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Posts Tagged ‘Deby Fredericks’

My presentation to Idaho Writers League went really well. We filled the room. Okay, it was a small room. But still! I spoke for an hour and a half on Readings, Signings, and Book Parties. They were attentive and asked great questions, and I signed a couple of people up for my newsletter. Plus, I got to catch up on news with an old friend. What could be better?

Before I get back to writing posts for my blog tour, I’d like to share a bit of what I presented. First, I made that case that book tables are not a self-created torture and that you can sell some books while having fun. It all comes down to salesmanship, and salesmanship involves a lot of preparation.

Preparation involves asking the right bookstore at the right time. Book stores are best because you know the people are into books. Look for a local book store that already has a calendar of readings and similar events. For a date, I always liked Christmas, but you can look for times on the calendar that coordinate with your book. For instance, a patriotic book around the Fourth of July. Call about 3 months before your date and ask to talk with the book manager. If you’re self-published, you might have to show them copies of your book so they know your book will look good on their shelves.

Preparation also involves pushing the signing table in the same way you push your books. Put it on arts calendars, create a Facebook event if the store doesn’t, tweet it, post it, blog it. Plan some fun table decorations that have a connection to your book. Check your supply of books and order more if you need them.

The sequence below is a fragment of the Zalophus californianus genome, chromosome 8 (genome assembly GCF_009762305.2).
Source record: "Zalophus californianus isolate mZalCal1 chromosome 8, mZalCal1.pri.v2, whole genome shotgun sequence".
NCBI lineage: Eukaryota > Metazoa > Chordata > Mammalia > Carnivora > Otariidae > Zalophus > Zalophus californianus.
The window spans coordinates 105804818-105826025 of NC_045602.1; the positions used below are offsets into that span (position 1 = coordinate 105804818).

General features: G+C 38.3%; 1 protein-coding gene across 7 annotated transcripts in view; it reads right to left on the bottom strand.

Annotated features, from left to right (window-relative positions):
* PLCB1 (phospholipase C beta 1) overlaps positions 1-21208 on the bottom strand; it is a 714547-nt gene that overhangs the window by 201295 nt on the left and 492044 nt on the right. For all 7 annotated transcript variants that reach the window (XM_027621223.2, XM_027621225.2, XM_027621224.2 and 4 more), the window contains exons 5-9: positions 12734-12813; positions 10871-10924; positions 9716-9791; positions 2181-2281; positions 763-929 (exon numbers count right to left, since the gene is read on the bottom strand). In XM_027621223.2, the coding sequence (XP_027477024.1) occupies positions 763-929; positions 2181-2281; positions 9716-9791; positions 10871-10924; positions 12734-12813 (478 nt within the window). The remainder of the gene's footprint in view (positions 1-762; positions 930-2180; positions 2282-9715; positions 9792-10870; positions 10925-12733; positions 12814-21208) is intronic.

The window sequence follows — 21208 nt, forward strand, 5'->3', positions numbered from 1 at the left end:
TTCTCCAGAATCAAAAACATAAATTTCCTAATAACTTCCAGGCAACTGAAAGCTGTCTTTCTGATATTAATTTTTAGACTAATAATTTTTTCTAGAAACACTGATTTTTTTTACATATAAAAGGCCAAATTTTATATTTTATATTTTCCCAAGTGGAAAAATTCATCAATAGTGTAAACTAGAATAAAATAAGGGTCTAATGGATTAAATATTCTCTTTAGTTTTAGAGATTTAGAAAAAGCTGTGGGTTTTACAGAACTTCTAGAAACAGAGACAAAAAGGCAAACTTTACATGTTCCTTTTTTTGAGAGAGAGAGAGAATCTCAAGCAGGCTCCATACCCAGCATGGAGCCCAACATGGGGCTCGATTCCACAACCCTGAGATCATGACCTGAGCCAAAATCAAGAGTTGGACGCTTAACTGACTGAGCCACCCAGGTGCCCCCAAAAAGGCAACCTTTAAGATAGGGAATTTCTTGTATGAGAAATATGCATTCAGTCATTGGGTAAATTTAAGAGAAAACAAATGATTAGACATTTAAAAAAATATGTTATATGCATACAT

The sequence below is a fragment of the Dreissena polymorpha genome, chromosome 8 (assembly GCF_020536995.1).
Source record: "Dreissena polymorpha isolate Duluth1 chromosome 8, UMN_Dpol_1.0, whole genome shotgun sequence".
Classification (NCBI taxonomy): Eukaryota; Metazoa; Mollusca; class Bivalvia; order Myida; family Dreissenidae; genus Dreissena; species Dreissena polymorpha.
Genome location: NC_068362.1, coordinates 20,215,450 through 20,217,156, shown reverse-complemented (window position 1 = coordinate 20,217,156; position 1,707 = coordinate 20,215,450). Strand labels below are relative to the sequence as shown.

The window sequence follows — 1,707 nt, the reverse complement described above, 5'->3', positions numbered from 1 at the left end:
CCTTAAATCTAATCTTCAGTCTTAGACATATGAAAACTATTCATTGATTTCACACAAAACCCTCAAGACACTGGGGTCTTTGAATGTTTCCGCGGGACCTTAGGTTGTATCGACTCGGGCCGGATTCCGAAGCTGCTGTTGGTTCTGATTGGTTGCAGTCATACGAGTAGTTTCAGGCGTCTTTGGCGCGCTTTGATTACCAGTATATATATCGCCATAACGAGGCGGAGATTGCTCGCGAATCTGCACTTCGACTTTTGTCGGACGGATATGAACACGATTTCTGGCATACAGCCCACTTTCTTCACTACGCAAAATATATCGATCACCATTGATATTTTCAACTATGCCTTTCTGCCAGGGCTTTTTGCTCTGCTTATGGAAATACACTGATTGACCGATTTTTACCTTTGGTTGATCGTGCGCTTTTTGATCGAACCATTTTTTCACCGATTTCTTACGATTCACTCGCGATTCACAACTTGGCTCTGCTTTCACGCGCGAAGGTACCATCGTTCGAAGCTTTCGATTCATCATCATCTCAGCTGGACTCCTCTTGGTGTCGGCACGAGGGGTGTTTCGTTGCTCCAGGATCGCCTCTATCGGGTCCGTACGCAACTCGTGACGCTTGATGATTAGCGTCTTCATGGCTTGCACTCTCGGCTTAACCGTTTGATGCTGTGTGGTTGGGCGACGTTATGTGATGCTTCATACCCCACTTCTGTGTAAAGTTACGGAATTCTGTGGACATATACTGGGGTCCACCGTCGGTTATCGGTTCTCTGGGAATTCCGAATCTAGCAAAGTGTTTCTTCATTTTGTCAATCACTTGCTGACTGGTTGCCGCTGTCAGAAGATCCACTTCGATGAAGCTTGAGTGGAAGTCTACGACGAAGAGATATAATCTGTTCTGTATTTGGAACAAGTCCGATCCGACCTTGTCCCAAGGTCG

Pack everything in advance so you don’t stress on the day of the signing. A cute book bag is better than a cardboard box. Show up early, check in your books, and set up your table. Try to get pictures — I always forget. When you’re ready, ask the store to announce you are there. That’s your cue!

Tempting as it is to huddle at the table with your cel phone, you can’t do that. You have to be friendly and approachable, say hi to everyone who comes near. Basic salesmanship, remember? Have a line you can bring out if anyone seems interested. My basic one is “Do you like to read fantasy?” If they say no, “Okay, thanks.” If they pause, “I’m a local author, and these are my books!”

Ask follow-up questions. “What authors do you like to read?” Always agree with them. You know that elevator pitch where you describe your book in one sentence? If the person picks up one of your books, bring that out.
Another tactic I like is to share my table with a friend so I have someone to talk to and if I need a walking break there will be someone to watch things. Also, it you’re having a fun conversation, that’s something that can draw people in.

This is not a lazy day at the bookstore. I takes energy and focus. I usually make my signings 2 or 3 hours, because after that I can’t keep it up. In that time, I usually sell between 2 and 5 books. A drop at a time fills the bucket, right?

At the end, you pack up everything you brought with you. Leave it looking nice. If the bookstore is keeping your books on consignment, they as if you can put down a few bookmarks, too. If they have computerized inventory, they should know how many books you sold and see if they will pay out then or want you to come back. The next day, go back to their Facebook event page and post how you had such a great time and thank them for the opportunity